Around noon people began breaking for a lunch inside the cabin. The odor of bad hamburgers frying in a small space was a little overpowering so I stayed outside till 1:00 or so. Several times we had Black-legged Kittiwakes (another lifer for me) flying by or joining the gull flock at the back of the boat. I definitely had at least one of these birds: i.e. I clearly saw the bird that the trip leaders were calling a juvenile kittiwake; but without them I wouldn’t know it was a kittiwake, and I was curious to know how they could tell without a scope. I asked later, and was told that kittiwakes have a more bouncy, acrobatic, jumpier flight than other gulls. I guess when you’ve been on hundreds of these trips that’s enough to go on. Personally I’m still trying to reliably call Ring-billeds from Herring Gulls in flight, and I see both of those almost every day here in Brooklyn.

The captain tried to catch up with some fishing boats in the area because they often attract interesting gulls; but we never found any. A little later he dropped anchor over a ship wreck to check it out as a potential fishing spot. The nice thing about good fishing spots is that fishing birds like gannets and alcids know them too, so a good fishing spot is likely to be a good birding spot. At this point we spotted the second Lesser-Black-backed Gull of the day, this one an apparent adult or maybe 3rd winter. Fortunately the gull stuck around for awhile while the captain fished, because it didn’t look quite right. In particular the legs were pink instead of yellow. Numerous photographs were taken (including by me as well as by people with serious cameras) and they will be analyzed later. No one wanted to put a name on this gull for sure, but on the trip home everyone was reviewing the field guides and looking for other black-backed gulls that might be truly exotic for New York waters. If the photos do prove it to be something really unusual, I’ll post about it here later.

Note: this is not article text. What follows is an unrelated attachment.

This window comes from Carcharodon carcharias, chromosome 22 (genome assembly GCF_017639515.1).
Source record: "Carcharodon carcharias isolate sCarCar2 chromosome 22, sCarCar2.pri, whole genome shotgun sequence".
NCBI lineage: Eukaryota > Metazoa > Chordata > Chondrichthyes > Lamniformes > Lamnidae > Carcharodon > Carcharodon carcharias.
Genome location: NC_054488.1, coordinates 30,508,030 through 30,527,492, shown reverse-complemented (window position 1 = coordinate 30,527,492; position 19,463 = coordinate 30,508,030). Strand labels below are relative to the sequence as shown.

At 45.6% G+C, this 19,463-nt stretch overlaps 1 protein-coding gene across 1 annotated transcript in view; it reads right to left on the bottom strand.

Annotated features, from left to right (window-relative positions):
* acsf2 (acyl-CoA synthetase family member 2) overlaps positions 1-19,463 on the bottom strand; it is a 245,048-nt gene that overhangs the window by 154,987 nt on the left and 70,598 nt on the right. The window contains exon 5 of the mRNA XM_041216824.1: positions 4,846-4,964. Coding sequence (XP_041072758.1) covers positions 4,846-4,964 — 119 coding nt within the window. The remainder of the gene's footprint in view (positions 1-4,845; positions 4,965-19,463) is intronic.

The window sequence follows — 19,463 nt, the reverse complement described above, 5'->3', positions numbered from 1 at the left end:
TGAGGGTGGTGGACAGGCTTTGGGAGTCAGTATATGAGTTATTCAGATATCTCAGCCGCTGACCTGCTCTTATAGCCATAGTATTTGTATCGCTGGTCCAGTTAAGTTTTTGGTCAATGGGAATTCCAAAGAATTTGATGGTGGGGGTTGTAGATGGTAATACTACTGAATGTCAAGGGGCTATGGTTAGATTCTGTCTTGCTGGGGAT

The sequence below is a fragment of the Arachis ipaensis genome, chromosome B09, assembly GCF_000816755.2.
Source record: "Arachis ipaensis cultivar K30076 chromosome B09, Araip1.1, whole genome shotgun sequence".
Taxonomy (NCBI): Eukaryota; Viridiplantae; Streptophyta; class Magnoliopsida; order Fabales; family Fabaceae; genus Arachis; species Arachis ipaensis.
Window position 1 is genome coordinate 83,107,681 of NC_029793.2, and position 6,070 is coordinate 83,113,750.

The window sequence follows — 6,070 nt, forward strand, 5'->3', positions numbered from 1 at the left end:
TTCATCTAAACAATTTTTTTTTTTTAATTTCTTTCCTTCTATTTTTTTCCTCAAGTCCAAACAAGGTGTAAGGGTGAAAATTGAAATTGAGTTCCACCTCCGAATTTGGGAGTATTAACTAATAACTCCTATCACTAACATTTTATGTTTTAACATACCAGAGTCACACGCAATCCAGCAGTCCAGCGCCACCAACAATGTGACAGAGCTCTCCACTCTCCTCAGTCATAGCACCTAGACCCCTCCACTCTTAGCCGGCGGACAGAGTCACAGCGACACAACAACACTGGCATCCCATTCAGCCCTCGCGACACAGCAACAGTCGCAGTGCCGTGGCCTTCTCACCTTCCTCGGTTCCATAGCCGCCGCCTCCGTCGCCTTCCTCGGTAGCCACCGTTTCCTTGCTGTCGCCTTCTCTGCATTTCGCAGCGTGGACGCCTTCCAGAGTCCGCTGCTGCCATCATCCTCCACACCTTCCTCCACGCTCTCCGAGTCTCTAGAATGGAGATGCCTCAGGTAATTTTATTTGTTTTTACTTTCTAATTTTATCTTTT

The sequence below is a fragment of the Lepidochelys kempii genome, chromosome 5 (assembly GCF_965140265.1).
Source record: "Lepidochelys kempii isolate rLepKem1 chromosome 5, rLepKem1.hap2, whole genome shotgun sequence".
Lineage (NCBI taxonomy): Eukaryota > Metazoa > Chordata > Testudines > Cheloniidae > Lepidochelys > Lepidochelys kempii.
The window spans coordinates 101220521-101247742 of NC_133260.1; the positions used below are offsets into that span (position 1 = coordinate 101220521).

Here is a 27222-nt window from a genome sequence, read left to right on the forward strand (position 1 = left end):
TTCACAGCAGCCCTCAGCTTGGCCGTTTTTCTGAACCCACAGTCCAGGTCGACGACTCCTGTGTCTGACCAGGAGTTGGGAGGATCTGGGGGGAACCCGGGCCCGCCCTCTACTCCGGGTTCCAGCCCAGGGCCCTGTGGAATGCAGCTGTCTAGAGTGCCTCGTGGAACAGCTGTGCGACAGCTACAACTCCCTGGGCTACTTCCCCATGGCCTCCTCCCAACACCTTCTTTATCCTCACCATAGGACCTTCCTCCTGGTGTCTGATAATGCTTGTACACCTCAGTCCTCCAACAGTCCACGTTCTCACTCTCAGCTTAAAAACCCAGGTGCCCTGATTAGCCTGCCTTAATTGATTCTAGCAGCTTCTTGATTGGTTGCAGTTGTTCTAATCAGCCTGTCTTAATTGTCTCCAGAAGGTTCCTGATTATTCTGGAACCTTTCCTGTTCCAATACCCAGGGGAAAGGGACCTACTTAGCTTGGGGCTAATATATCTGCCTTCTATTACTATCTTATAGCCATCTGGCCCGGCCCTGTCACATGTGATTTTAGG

Strange gull Maybe a Lesser Black-backed?

We were running late and a storm was coming up from south of us, so we turned and began running for port about 1:30 or 2:00. (My recollection on exact times is a little fuzzy since I’m going on memory here. I didn’t want to take my usual written field notes on a wet, moving boat.) Maybe 2:30 one of the trip leaders yelled “Puffin!” from the starboard deck. It took a few minutes to bring the boat around, and there was little hope we’d relocate the bird; but miracle of miracles, there it was: a first year Atlantic Puffin (a lifer for me and our fifth alcid of the day) apparently completely unconcerned about a large boat full of strange people wearing binoculars pulling up within a few meters of it. It just kept swimming affording great views of its disproportionately large bill that clearly marked it as a puffin.